ArtReview sent a questionnaire to artists and curators exhibiting in and curating the various national pavilions of the 2022 Venice Biennale, the responses to which will be published daily in the leadup to and during the Venice Biennale, which runs from 23 April to 27 November.
Yuki Kihara is representing New Zealand; the pavilion is in the Arsenale.
ArtReview What can you tell us about your exhibition plans for Venice?
Yuki Kihara Paradise Camp explores the intersectional experiences of Fa’afafine – Sāmoa’s ‘ʻthird gender’ LGBTIQ+ community that I belong to. It was produced in Sāmoa prior to the global pandemic and involved almost 100 people. I wouldn’t have been able to produce Paradise Camp with all the social distancing rules we have at the moment, so I count myself lucky to have been able to commence work so early. Even though the majority of the work had been made when the Biennale Arte was postponed in 2020, the work and its context have a timeless quality – it’s now more relevant than ever.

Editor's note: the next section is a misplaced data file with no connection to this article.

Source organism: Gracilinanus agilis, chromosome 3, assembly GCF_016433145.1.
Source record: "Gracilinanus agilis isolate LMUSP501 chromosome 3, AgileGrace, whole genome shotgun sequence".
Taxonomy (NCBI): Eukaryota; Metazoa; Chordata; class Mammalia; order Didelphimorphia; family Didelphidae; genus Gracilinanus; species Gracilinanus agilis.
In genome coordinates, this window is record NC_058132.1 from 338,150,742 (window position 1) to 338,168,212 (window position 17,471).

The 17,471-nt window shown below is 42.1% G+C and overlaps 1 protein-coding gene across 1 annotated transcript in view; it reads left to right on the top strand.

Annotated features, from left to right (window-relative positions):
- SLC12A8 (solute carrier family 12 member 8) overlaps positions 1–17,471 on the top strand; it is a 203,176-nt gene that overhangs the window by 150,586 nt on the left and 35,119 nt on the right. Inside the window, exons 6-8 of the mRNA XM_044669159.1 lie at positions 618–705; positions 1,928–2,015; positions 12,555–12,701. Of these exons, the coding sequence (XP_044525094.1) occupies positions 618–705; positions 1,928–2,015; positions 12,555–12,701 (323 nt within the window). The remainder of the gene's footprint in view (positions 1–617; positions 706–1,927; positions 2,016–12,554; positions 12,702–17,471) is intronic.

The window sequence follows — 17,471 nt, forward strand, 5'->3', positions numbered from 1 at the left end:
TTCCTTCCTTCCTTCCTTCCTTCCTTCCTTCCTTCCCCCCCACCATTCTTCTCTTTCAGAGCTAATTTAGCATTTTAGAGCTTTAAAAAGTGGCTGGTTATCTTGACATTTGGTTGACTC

The exhibition is an interplay of words, where the camp aesthetic is deployed to challenge the popular romanticism commonly associated with the Moana Pacific being a remote and untouched paradise that often masks the reality of Indigenous experiences. It also explores the legacy of the New Zealand colonial administration of Sāmoa and the resilience of Fa’afafine.
AR Why is the Venice Biennale still important?
YK The unique format of the Venice Biennale, including the curated group exhibition and the national pavilions, provide a rich conversation, however, I don’t think the relationship between the two events are nuanced enough in the public discourse. The 59th Venice Biennale is not only the first edition to happen during the COVID-19 pandemic, but it also marks a turbulent time in global history where waves of social justice movements – Black Lives Matter, #MeToo, climate justice, Trans visibility and Indigenous sovereignty, to name a few – are all coming together. So I see the 59th Venice Biennale being a crucial moment in his/her/theirstory by turning the page.
Read the interview in full here on Art Review’s website.